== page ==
Dr Crum is a Professor of Pathology at Harvard Medical School and Senior Pathologist at Brigham and Women’s Hospital. In 2005 he developed the SEE-FIM dissection protocol, revealing the fimbria as a site of origin for many serous cancers in women with germ-line BRCA mutations. His extended this model to explain serous carcinogenesis in all women, highlighting the tube as both a site of early cancers and a potential launching point for precursor cells that could lead to “primary peritoneal” carcinomas. Dr. Crum recently received the 2019 Innovation Award from the Society of Gynecologic Oncology for his contributions to research in gynecologic cancer.
Steven Harrison, PhD is the Associate Laboratory Director of the Clinical Research Sequencing Platform (CRSP) of the Broad Institute of Harvard and MIT. Steven’s work focuses on variant interpretation approaches and standardization at both a CLIA-certified molecular diagnostic laboratory and as part of the NIH-funded Clinical Genome Resource (ClinGen) program.Within ClinGen, Steven co-chairs the Sequence Variant Interpretation Working Group, which aims to develop general recommendations to the ACMG-AMP variant interpretation guidelines, and the Sequence Variant Inter-Laboratory Discrepancy Resolution Task Team which aims to resolve variants with interpretation differences between clinical laboratories.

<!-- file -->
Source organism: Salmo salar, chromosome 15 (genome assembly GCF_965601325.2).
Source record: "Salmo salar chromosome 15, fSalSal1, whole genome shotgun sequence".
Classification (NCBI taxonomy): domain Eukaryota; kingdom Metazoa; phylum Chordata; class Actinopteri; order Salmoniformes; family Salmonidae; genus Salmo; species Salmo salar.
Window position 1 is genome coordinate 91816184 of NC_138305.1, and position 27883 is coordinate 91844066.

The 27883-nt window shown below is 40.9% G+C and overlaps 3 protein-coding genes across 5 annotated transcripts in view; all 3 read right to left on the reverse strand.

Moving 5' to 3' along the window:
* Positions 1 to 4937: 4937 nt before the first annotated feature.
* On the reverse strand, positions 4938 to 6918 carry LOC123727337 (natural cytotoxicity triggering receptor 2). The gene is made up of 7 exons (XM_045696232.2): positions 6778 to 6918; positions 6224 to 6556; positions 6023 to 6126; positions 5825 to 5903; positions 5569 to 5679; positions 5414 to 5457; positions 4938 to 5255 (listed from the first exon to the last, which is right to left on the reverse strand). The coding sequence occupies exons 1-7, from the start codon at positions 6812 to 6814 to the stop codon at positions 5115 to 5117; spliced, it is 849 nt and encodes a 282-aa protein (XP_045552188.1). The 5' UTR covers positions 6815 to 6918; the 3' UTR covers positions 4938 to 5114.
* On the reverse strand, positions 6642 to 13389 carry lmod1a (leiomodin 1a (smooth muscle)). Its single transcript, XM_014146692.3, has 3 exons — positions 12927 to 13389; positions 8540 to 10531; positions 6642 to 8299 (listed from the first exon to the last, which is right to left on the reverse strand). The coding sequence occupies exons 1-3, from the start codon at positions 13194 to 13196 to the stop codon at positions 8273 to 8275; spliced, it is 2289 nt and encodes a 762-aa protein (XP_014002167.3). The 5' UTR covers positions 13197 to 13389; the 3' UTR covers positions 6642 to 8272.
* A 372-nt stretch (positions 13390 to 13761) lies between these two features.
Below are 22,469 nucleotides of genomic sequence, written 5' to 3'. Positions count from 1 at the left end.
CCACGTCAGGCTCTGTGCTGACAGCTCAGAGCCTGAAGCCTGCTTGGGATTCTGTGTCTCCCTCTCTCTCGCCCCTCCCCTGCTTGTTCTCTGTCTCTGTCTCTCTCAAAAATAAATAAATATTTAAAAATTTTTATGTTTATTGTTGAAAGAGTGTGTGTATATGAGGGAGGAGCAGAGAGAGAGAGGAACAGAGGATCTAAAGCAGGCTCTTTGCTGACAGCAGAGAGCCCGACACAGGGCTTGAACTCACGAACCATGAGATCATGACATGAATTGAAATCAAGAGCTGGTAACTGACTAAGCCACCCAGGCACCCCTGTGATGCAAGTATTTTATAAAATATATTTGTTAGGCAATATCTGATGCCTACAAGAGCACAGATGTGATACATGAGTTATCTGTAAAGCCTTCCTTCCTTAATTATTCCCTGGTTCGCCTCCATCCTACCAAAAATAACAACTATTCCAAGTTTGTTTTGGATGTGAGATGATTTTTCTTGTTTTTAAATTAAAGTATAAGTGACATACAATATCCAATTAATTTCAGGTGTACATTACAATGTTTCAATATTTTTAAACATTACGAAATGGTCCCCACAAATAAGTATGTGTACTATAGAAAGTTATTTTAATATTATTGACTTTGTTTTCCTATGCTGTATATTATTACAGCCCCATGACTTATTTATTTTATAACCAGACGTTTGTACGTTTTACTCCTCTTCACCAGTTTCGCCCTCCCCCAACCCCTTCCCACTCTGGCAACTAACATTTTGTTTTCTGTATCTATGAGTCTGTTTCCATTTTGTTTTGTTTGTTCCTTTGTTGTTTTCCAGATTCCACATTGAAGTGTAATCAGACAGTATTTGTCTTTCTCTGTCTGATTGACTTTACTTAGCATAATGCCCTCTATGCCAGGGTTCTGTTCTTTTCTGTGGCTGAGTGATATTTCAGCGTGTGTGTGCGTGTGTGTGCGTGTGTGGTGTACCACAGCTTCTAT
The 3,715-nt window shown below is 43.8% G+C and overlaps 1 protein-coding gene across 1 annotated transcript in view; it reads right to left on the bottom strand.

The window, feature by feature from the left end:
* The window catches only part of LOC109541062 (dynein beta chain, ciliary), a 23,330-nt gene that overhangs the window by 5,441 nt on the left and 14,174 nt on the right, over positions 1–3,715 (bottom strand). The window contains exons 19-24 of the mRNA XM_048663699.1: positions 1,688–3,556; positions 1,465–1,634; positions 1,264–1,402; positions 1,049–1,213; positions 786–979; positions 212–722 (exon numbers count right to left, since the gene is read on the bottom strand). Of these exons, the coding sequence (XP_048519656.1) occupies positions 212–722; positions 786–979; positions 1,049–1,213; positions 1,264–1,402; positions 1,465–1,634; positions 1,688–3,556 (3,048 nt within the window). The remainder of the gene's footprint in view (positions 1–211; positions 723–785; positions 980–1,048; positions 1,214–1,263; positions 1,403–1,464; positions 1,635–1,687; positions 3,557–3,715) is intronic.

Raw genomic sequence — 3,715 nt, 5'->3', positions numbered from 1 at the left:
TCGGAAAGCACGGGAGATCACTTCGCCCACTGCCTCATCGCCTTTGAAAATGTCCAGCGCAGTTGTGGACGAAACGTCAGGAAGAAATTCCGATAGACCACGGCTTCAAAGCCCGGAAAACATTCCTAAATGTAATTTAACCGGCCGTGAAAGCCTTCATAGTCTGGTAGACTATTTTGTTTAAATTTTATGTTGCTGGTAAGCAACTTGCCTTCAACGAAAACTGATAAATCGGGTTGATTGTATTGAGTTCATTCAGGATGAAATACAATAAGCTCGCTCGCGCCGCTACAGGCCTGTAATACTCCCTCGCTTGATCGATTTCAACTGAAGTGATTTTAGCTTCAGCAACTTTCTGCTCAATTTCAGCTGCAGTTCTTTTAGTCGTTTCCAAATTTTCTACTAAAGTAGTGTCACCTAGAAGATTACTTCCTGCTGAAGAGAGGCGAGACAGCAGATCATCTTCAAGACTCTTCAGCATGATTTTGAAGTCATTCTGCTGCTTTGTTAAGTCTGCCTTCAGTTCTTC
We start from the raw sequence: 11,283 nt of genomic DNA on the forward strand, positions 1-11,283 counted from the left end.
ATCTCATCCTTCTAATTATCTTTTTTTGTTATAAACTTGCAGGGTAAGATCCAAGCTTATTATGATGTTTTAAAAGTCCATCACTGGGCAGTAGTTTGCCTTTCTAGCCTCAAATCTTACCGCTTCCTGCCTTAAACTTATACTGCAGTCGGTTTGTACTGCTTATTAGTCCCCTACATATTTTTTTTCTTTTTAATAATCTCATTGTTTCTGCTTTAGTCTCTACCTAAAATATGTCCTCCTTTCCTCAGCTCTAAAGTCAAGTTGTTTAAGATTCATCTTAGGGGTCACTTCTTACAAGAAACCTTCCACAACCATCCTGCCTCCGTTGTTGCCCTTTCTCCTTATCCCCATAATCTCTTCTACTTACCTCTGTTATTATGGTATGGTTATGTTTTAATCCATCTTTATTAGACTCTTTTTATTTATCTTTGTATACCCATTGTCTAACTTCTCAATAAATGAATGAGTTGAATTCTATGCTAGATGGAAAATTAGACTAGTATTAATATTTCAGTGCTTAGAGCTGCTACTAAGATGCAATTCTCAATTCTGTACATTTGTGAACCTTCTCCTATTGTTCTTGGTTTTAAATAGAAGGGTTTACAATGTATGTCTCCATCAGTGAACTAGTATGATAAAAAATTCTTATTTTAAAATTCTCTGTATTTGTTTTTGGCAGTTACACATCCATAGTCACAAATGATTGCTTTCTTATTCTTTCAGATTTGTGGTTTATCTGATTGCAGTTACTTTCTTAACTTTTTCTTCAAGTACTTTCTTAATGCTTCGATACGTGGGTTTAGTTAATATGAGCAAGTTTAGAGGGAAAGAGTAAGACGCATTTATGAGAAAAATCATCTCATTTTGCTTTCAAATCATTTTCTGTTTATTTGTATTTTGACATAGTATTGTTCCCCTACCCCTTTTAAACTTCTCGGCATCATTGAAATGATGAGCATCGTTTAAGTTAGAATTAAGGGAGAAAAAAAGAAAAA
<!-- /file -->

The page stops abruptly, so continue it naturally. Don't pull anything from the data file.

Prof Nicoline Hoogerbrugge, MD, PhD, is full professor in hereditary cancer at Radboud University Medical Center, Nijmegen, The Netherlands. Her ambition is to improve detection, diagnosis and treatment of hereditary cancer and prevent cancer in relatives specifically in PHTS. Her team detected that rare mutations in the NTHL1 gene, previously associated with colorectal cancer, also can cause breast cancer. She is the coordinator of the European Reference Network on Genetic Tumour Risk Syndromes (ERN GENTURIS) (www.genturis.eu ).
Dr. Hurley, licensed clinical psychologist at the Cleveland Clinic, has specialized for twenty years in hereditary cancer risk. After completing her A.B. at Bryn Mawr College, Ph.D. at Temple University, and postdoctoral fellowship at the Mount Sinai School of Medicine, she conducted NCI-funded research funded on surgical decision-making at Memorial Sloan-Kettering. She continued in private practice in Manhattan and taught graduate psychology at TC-Columbia University. She frequently presents for national/international audiences and is on the national advisory boards for FORCE, Bright Pink, Sharsheret, and the Cancer Support Community. In 2014, she received FORCE’s Spirit of Empowerment Award for Individual Commitment.